Looking out across the intersection of sports and commerce, we see the Alliance of American Football, one fledgling spring professional football league, scuffling for money, and another, the XFL 2.0, waiting for the AAF to fold.
For some time, we’ve been wanting to tell the story of yet another attempted spring league. It had well-connected industry names at the helm but still couldn’t get off the ground. Fortunately, the group had enough combined intelligence and experience to acquiesce and fold before pouring money down a hole. So, call this a cautionary tale for anyone looking to launch spring pro football.
Houston businessman Mark Singleton has been trying to launch a spring league for at least eight years. His vision of the Spring Professional Football League was for a single-entity ownership developmental circuit, in which players would last three years — either dropping out or making it to the next level. There would be no possibility of bidding wars against the NFL.
Over the past few years, things got more serious. Sources involved at the time tell us that Fox and NBC had committed to share the SPFL as a TV property, with a projected launch date of 2020. Industry veterans in on the project, sources tell us, included TV sports veterans Eric Shanks of Fox; former NBC sales, production and programming exec Mike Trager; and Dennis Mannion, who’d signed a term sheet as CEO after senior marketing and management roles with Palace Sports & Entertainment, the Baltimore Ravens and Los Angeles Dodgers, among others.
“I was pretty fired up about it,” said Mannion, the only person connected with the SPFL who agreed to talk on the record, “and it was clear to me that Fox and NBC really thought it was strong. … I liked the model because it replicated the exact rules of the NFL and it truly set itself up as developmental. The founder [Singleton] had a really strong financial and operating plan.”
The SPFL was looking at some smaller towns and facilities, and perhaps optimistically projecting an average attendance of 20,000. All of that seems similar to the AAF — except for one supposition. “This idea that people are dying for football as soon as the Super Bowl ends is just not true,” said a senior executive for one of the networks involved. “People need a break from football then. Summer is the right time for a developmental league. … Selling tickets in cold-weather cities in February and March is just not a good bet.” So the league was to play from mid-April and finish by early July.
The AAF started this year the week after the Super Bowl. The new XFL will kick off Feb. 8, 2020.
Even with optimism from the prospective TV networks, which were set to televise every SPFL game, there was consensus among the parties that it would take a minimum of $200 million in cash (not just a line of credit) to fund the startup for its first two seasons. They raised around $75 million by late last summer before funding dried up, at least partly because of the AAF and the XFL, in the opinion of one involved party.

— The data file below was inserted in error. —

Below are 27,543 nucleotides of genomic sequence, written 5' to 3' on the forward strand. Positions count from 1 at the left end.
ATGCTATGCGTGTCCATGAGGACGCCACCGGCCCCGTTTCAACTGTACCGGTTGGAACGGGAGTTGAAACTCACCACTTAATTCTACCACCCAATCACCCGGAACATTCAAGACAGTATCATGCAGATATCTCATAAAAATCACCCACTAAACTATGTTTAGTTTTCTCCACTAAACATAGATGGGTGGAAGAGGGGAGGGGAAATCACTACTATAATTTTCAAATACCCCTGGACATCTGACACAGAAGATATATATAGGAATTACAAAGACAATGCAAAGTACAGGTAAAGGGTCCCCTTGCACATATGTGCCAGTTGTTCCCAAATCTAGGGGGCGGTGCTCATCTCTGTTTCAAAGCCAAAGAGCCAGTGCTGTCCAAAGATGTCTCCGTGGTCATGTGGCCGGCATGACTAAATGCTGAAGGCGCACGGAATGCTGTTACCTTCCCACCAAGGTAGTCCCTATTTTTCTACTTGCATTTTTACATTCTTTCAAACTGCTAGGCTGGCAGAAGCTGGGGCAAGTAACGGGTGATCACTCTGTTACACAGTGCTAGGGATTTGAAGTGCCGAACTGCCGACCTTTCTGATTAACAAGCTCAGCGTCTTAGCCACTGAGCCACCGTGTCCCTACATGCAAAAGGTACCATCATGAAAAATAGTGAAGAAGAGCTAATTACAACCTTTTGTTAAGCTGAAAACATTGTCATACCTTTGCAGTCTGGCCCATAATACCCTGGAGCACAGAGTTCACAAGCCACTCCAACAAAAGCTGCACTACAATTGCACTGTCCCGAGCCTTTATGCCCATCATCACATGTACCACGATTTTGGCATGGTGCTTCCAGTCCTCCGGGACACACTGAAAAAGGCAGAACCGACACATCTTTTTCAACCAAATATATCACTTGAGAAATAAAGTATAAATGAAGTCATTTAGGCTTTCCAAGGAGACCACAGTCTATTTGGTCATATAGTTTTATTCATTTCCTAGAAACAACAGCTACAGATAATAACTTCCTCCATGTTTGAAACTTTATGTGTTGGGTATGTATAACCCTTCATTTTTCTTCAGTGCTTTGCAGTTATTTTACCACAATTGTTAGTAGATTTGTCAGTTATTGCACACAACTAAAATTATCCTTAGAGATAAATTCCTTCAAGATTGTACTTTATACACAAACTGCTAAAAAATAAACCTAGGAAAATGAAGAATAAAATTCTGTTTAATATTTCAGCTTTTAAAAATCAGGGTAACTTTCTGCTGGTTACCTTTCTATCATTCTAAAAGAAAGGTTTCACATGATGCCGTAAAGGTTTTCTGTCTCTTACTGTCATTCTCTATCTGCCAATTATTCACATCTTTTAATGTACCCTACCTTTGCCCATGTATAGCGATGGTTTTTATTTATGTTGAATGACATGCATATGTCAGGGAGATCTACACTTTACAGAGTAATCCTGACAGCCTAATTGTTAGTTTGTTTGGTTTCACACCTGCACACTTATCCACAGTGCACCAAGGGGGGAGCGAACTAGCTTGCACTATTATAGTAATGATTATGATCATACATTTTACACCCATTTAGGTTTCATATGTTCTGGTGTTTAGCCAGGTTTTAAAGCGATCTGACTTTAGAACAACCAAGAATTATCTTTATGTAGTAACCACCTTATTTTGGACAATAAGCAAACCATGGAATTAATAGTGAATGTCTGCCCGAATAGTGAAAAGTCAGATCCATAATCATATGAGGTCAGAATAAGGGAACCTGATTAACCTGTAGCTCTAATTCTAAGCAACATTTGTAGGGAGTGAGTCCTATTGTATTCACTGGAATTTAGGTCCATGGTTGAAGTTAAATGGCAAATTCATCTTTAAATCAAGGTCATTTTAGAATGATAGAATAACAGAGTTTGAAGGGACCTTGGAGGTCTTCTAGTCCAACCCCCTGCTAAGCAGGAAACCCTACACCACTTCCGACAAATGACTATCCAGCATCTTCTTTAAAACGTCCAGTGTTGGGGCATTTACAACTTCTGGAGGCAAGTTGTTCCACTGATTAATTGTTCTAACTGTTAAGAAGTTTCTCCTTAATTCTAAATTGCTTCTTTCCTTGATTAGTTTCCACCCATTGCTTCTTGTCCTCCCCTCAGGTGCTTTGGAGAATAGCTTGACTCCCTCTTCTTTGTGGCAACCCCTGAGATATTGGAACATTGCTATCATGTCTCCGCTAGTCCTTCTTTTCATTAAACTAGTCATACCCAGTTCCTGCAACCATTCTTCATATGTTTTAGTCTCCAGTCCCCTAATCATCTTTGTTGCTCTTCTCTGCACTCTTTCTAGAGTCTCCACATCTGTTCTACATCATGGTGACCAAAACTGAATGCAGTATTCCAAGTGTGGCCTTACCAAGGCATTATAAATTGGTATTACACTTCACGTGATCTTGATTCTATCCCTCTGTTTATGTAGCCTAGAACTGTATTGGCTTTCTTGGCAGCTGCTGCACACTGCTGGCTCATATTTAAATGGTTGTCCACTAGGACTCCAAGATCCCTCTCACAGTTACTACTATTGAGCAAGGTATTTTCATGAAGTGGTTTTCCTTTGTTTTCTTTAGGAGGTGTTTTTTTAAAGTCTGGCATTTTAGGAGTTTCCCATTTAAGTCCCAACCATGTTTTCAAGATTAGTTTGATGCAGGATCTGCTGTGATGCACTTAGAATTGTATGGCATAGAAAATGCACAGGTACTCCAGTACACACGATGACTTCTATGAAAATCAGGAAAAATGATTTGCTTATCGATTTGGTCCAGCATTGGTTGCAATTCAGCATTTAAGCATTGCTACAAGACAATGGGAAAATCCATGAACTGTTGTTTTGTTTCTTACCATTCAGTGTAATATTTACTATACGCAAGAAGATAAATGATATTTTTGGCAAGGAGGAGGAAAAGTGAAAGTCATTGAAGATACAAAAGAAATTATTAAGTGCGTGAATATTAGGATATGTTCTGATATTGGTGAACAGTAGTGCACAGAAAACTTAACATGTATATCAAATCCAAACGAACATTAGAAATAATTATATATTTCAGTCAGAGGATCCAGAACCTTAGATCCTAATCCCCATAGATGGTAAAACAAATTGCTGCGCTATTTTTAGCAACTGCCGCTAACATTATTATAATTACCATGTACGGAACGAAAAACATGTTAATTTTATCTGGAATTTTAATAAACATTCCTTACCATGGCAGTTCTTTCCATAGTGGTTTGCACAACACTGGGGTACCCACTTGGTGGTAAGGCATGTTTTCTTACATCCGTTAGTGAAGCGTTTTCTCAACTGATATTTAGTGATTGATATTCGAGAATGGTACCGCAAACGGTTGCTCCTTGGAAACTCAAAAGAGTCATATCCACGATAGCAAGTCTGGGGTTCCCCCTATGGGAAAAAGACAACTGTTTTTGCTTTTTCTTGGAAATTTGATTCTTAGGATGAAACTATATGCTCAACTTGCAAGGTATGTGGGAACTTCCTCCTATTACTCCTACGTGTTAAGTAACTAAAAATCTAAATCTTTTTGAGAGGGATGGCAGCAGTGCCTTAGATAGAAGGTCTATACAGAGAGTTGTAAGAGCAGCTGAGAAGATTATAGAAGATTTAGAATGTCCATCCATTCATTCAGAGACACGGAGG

“We had some initial traction, but [when] both other leagues announced, that muddied the waters for investors and we couldn’t get any more,” said a senior industry source who worked on the proposed league. After a monthlong extension of an original deadline, the two networks pulled out last September. “The smart money turned out to be ‘Let’s not do it without the $200 million in the bank.’
“It may not be feasible for anyone because football is such an expensive sport. The workmen’s comp and insurance issues are enough to derail a league by themselves.”
The XFL is backed with funding from Vince McMahon’s Alpha Entertainment. Still, we remain convinced that the expense of tackle football is enough to crush even the most substantial of heavyweights, and that while there’s an appetite and ample talent to supply a “G League for football,” that won’t be successful unless and until the NFL lends dollars, IP and associated credibility.
Still, that siren song about replicating the American Football League’s success in the 1960s seems more compelling than ever, even though there’s a junkyard of failed football startups since the AFL was founded 60 years ago.
“Everybody thinks they’ll be sport’s next entrepreneurial genius, but it’s hard work and it takes a long time to establish any league,” said the network senior executive, “because football is still the single most expensive sport to run and maintain.”
■ LONG DRIVE: WME-IMG Consulting has quietly won an agency shootout to activate Audi’s U.S. sports properties, which include one of Major League Soccer’s largest sponsorship deals; a title sponsorship for the home stadium of D.C. United; and 90 Audi quattro Cup amateur golf tournaments, which feed into a national final. The Audi business had been under review since early last year. It was last with CSM LeadDog.
Editor’s note: This story is revised from the print edition.
Terry Lefton can be reached at email@example.com.